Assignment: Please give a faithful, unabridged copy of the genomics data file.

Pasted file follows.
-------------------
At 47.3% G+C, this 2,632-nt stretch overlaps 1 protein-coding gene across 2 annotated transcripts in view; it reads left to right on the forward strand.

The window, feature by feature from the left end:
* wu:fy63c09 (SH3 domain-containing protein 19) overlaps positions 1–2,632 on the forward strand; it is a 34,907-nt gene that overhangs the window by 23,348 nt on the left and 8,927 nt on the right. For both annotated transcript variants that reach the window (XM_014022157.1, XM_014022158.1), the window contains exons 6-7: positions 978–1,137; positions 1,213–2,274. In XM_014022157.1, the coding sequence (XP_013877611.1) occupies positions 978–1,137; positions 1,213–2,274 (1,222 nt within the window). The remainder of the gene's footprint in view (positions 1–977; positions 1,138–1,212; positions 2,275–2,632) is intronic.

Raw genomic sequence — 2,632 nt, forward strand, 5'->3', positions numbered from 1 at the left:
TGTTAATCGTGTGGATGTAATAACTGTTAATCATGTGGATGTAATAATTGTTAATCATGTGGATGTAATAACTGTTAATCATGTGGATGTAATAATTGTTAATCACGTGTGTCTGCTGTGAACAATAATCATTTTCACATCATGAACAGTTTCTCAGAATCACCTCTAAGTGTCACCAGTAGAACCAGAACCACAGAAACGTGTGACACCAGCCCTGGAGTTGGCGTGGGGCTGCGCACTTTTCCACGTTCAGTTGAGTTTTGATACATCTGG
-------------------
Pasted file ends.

At 47.3% G+C, this 2,632-nt stretch overlaps 1 protein-coding gene across 2 annotated transcripts in view; it reads left to right on the forward strand.

The window, feature by feature from the left end:
* wu:fy63c09 (SH3 domain-containing protein 19) overlaps positions 1–2,632 on the forward strand; it is a 34,907-nt gene that overhangs the window by 23,348 nt on the left and 8,927 nt on the right. For both annotated transcript variants that reach the window (XM_014022157.1, XM_014022158.1), the window contains exons 6-7: positions 978–1,137; positions 1,213–2,274. In XM_014022157.1, the coding sequence (XP_013877611.1) occupies positions 978–1,137; positions 1,213–2,274 (1,222 nt within the window). The remainder of the gene's footprint in view (positions 1–977; positions 1,138–1,212; positions 2,275–2,632) is intronic.

Raw genomic sequence — 2,632 nt, forward strand, 5'->3', positions numbered from 1 at the left:
TGTTAATCGTGTGGATGTAATAACTGTTAATCATGTGGATGTAATAATTGTTAATCATGTGGATGTAATAACTGTTAATCATGTGGATGTAATAATTGTTAATCACGTGTGTCTGCTGTGAACAATAATCATTTTCACATCATGAACAGTTTCTCAGAATCACCTCTAAGTGTCACCAGTAGAACCAGAACCACAGAAACGTGTGACACCAGCCCTGGAGTTGGCGTGGGGCTGCGCACTTTTCCACGTTCAGTTGAGTTTTGATACATCTGG